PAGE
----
Monthly Archives: January 2011

A Lenten Journey with Jesus Christ and St. Paul of the Cross

I’ve been working on this book for two years now and it’s finally finished, in time for Lent. Christus Publishing from Wellesley, MA, a new publishing firm, asked me to write the book and I see they have it on their internet site today for sale. We’ll put it on  ,our Passionist site for selling books and media, as soon as we can.

It gave me an opportunity to look again at St. Paul of the Cross, the founder of the Passionists, his spirituality and the community he founded. He was a great teacher of prayer, a gift we need today more than ever. He saw prayer as a gift given to everyone, and his letters to all kinds of people witness that conviction.

I appreciated the opportunity to write a short biography of the saint; I don’t think I copied others exactly. He lived in an interesting time, when the Enlightenment was pushing ahead in Europe, changing the worldview of the church and society. We’re still feeling its affects.

I read most of his letters while writing the book and was impressed by their earthiness. He was an earthy mystic who took people as they were and didn’t mind their darkness. I revised many of the present English translations of his writings for the book, perhaps for the better.

A recent exhibit at the Morgan Library in New York City featured the letters of Jane Austen. Letter-writing was the rage from the 18th century on and Paul of the Cross used this “new” communication to reach others. He would be using the new media today, I think.

I liked writing reflections for all the Lenten gospels for the book; the readings for Lent are indeed a treasure to be explored. Our catechesis and spirituality are becoming more biblically and liturgically based, and we need to see how a spirituality like that of  Paul of the Cross fits in to this new trend.

“From their place in heaven they guide us still.”


Holy Rivalry

According to his biographer, St. Athanasius, St. Anthony of Egypt, one of the great spiritual teachers of the early church, grew in holiness by going about “like a wise bee,” visiting every flower, and making the gifts he found in others his own. He was a spiritual competitor, engaged in holy rivalry.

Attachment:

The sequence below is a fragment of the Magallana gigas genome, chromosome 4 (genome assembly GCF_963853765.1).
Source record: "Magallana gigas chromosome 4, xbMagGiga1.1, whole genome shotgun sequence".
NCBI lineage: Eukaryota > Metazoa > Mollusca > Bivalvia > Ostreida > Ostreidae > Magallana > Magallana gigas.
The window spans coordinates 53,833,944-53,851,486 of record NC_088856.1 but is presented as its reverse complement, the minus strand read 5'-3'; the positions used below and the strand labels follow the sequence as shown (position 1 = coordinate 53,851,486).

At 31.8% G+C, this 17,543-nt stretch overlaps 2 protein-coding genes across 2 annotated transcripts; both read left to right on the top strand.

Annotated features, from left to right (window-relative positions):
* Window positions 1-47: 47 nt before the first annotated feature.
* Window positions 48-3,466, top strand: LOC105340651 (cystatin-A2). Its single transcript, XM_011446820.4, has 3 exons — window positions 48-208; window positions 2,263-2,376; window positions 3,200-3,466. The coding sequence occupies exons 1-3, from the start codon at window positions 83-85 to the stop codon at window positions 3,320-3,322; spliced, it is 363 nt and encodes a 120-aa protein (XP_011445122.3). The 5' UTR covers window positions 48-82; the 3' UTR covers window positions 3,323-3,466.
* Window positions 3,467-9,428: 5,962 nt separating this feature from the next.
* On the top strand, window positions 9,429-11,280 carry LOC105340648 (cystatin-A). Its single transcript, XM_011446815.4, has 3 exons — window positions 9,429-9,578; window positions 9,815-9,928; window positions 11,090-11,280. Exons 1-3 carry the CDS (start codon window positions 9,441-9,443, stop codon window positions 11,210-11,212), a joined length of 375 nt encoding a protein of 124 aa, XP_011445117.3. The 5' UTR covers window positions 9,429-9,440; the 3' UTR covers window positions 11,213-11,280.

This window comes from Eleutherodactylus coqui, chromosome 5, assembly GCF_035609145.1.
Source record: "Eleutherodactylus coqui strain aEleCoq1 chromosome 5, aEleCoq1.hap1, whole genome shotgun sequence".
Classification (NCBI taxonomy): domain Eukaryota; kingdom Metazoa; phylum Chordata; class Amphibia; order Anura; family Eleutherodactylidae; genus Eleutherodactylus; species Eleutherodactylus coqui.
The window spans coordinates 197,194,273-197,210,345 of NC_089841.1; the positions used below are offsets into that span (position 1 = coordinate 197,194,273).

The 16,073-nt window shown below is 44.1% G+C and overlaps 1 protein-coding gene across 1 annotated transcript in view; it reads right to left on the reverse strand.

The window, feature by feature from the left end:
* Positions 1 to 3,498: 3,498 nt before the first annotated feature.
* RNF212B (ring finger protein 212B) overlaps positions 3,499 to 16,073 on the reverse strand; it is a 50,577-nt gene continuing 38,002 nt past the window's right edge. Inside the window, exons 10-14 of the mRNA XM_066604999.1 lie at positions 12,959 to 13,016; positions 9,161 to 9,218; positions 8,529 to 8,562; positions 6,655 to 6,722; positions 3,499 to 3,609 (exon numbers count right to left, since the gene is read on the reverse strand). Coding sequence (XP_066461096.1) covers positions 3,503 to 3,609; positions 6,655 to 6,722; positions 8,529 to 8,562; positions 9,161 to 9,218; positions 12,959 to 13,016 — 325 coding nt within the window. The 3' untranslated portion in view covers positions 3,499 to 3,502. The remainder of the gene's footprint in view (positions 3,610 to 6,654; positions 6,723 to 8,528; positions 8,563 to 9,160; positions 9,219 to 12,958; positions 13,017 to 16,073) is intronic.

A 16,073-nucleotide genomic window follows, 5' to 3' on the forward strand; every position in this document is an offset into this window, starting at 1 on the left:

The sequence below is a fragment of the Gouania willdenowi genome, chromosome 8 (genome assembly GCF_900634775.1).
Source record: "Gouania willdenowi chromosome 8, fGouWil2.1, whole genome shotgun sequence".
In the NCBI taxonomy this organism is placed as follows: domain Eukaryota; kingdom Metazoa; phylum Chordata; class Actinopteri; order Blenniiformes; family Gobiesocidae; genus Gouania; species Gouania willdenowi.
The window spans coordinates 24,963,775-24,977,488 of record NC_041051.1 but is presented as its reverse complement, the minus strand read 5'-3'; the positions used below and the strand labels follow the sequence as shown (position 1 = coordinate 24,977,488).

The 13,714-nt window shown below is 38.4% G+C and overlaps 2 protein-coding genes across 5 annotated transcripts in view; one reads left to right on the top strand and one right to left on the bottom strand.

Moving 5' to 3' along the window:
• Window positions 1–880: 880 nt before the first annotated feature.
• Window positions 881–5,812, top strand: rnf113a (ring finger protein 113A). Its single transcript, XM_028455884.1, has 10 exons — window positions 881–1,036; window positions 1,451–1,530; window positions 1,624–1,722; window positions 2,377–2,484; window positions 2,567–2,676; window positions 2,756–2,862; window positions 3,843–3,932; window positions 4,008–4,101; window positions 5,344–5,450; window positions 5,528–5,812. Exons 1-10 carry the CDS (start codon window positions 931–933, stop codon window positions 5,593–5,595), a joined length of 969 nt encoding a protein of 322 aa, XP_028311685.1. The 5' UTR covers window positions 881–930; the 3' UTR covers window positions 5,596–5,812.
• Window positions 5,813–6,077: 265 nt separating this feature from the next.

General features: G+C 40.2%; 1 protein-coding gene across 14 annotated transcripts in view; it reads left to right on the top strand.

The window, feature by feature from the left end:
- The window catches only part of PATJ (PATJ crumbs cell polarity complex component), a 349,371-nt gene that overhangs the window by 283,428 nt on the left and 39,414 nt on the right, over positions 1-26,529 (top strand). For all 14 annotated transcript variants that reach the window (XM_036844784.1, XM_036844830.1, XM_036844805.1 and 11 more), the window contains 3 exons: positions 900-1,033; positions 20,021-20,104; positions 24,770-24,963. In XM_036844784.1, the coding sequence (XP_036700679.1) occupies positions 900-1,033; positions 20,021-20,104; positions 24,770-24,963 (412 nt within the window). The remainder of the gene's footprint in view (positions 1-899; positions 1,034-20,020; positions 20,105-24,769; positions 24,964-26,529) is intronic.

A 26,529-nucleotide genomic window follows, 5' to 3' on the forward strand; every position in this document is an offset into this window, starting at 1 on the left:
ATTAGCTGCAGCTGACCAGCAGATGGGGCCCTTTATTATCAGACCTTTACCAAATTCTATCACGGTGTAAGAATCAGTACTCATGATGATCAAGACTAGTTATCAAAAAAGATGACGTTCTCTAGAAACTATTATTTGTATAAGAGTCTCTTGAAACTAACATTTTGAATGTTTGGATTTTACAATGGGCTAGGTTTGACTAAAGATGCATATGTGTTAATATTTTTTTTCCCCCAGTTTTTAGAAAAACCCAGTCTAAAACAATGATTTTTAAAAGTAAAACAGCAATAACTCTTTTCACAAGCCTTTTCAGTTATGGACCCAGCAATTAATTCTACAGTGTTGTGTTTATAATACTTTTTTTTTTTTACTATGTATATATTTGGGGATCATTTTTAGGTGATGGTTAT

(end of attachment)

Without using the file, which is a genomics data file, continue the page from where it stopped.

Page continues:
Some years ago there was a book about religious communities called “A Concert of Charisms.” Each community has its own gift and in concert religious communities make beautiful music.

But how about holy rivalry? Yes, we can kill each other competing, but  holy competition isn’t the worst thing in the world. There’s something healthy about it.

I was thinking about that as Liturgical Press, the publishing arm of the Benedictines at St. John’s Abbey, announced a new daily aid to prayer for this August called:  Give Us This Day: A Daily Guide for Today’s Catholic

Here’s how they describe it:

“Give Us This Day supports your desire to establish prayer as a part of your life, enhancing your existing practices and deepening your encounter with God by providing:

  • A practical approach to daily prayer
  • Prayers and readings for daily Mass
  • Daily prayer, Morning and Evening

A reflection on the Scriptures for each day”

Surely, the Benedictines realize they’re competing with “The Magnificat” and “Daily Bread” “The St Joseph Missal” and a good number of others in the field, each with their own gifts and approaches.

Hooray for the Benedictines and their embrace of holy rivalry. I’ll be looking forward to seeing the new production. How about some holy rivals for EWTN?

Sharing in Paul’s Conversion

Today, the Feast of the Conversion of St. Paul, the liturgy invites us, not to look on Paul from a distance, but to share the mystery of his life. So I  can say:

“Victor, my grace is sufficient for you; my power is made perfect in weakness.” “God’s grace in me has not been without fruit; it is always at work in me.”

By looking on Paul simply as a distant historical figure or a Christian hero we diminish what we share with him.

Here’s how St. John Chrysostom sees him: